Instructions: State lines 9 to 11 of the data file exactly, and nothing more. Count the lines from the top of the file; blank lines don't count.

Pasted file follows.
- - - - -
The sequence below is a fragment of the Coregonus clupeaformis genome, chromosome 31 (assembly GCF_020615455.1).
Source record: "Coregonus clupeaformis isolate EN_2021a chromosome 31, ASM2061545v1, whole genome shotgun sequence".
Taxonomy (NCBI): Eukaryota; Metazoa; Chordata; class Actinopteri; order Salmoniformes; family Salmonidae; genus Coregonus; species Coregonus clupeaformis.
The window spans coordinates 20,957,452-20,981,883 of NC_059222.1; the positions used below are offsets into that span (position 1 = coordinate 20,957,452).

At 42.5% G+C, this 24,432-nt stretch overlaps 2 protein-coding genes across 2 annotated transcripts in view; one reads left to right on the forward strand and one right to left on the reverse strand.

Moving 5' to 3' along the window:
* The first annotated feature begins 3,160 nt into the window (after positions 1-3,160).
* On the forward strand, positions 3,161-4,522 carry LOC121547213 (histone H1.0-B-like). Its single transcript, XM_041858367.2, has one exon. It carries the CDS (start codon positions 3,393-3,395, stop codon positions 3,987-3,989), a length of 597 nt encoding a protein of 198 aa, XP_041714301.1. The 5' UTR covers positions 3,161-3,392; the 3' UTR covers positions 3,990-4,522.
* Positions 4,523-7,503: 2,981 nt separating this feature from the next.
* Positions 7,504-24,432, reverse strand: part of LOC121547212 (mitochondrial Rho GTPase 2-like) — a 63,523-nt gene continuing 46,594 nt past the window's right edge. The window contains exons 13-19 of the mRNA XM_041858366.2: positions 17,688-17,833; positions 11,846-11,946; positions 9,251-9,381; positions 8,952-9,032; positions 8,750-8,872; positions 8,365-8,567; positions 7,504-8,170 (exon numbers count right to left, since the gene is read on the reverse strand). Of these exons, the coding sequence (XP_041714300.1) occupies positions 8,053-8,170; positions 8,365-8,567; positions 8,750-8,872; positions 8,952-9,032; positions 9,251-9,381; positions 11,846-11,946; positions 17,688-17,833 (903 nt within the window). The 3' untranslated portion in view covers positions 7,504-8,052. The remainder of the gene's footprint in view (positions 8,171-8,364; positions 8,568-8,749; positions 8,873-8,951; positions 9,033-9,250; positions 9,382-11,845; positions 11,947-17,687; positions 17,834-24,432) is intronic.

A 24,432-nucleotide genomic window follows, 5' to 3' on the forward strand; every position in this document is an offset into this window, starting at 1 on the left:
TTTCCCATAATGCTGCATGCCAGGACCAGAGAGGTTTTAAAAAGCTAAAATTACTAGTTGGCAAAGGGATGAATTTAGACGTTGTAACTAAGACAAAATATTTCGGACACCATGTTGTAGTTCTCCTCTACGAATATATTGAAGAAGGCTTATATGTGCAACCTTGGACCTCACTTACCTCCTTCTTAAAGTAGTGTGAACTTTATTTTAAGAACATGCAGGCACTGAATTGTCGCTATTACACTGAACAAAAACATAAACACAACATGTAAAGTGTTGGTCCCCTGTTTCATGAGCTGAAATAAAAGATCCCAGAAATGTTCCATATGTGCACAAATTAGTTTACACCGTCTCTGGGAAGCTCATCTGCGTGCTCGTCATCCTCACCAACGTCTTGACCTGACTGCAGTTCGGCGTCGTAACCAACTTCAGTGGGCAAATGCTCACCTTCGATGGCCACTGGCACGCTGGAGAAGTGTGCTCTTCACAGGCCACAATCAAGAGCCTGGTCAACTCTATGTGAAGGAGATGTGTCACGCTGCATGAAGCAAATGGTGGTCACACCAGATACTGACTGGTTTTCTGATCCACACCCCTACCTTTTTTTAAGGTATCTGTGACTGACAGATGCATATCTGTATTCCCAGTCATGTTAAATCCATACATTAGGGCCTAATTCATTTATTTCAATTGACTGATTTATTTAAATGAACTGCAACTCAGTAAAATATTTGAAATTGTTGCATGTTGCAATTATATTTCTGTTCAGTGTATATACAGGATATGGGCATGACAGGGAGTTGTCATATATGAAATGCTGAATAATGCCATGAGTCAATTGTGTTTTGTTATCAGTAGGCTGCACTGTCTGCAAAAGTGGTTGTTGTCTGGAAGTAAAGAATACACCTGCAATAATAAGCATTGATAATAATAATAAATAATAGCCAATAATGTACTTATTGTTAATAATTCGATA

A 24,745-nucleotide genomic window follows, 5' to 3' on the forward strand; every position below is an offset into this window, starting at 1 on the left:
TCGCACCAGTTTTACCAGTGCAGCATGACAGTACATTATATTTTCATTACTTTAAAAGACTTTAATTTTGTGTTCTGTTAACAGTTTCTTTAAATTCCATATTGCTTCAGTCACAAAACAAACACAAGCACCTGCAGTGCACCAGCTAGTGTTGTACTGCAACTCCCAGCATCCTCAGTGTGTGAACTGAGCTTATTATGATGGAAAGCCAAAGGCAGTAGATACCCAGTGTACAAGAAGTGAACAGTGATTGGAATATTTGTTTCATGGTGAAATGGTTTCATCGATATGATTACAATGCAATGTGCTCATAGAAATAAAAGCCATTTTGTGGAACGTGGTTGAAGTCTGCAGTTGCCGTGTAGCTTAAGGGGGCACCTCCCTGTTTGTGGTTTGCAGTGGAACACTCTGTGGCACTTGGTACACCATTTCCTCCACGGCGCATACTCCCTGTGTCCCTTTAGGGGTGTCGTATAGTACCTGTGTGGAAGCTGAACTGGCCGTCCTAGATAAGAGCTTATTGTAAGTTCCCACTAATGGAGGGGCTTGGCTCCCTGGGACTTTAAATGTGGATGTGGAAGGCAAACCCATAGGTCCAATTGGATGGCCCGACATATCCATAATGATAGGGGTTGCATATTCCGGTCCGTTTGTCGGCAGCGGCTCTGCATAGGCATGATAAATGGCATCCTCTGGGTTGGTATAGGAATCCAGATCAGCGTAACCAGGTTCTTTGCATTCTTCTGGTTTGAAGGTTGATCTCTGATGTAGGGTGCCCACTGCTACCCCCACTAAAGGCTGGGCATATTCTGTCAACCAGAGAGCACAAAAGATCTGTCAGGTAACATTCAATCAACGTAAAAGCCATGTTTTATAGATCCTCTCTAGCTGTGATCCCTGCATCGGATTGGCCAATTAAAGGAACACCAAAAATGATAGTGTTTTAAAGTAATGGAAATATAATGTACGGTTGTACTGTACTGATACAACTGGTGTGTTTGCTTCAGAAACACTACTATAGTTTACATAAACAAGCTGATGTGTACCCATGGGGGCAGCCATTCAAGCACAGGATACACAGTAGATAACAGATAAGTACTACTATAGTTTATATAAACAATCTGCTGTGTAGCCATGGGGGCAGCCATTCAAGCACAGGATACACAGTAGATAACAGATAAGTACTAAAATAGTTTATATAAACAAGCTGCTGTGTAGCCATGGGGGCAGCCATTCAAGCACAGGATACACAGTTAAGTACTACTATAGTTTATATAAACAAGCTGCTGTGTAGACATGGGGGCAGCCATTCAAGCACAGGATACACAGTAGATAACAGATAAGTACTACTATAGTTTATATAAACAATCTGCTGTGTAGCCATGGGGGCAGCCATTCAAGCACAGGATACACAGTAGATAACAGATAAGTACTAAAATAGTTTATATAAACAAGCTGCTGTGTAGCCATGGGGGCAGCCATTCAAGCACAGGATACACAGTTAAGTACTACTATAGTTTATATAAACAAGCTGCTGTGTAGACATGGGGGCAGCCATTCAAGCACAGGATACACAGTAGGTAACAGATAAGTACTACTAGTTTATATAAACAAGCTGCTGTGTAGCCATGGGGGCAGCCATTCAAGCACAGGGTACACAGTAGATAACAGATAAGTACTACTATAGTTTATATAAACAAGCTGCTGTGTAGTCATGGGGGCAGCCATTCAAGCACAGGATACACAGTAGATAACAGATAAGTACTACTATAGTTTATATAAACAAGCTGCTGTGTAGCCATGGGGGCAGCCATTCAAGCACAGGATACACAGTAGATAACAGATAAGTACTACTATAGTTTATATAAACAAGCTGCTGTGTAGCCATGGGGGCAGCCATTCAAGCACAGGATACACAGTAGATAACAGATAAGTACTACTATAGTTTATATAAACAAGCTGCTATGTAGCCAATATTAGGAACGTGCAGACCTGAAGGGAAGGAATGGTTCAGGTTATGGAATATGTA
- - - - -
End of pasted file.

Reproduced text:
* Positions 4,523-7,503: 2,981 nt separating this feature from the next.
* Positions 7,504-24,432, reverse strand: part of LOC121547212 (mitochondrial Rho GTPase 2-like) — a 63,523-nt gene continuing 46,594 nt past the window's right edge. The window contains exons 13-19 of the mRNA XM_041858366.2: positions 17,688-17,833; positions 11,846-11,946; positions 9,251-9,381; positions 8,952-9,032; positions 8,750-8,872; positions 8,365-8,567; positions 7,504-8,170 (exon numbers count right to left, since the gene is read on the reverse strand). Of these exons, the coding sequence (XP_041714300.1) occupies positions 8,053-8,170; positions 8,365-8,567; positions 8,750-8,872; positions 8,952-9,032; positions 9,251-9,381; positions 11,846-11,946; positions 17,688-17,833 (903 nt within the window). The 3' untranslated portion in view covers positions 7,504-8,052. The remainder of the gene's footprint in view (positions 8,171-8,364; positions 8,568-8,749; positions 8,873-8,951; positions 9,033-9,250; positions 9,382-11,845; positions 11,947-17,687; positions 17,834-24,432) is intronic.

A 24,432-nucleotide genomic window follows, 5' to 3' on the forward strand; every position in this document is an offset into this window, starting at 1 on the left: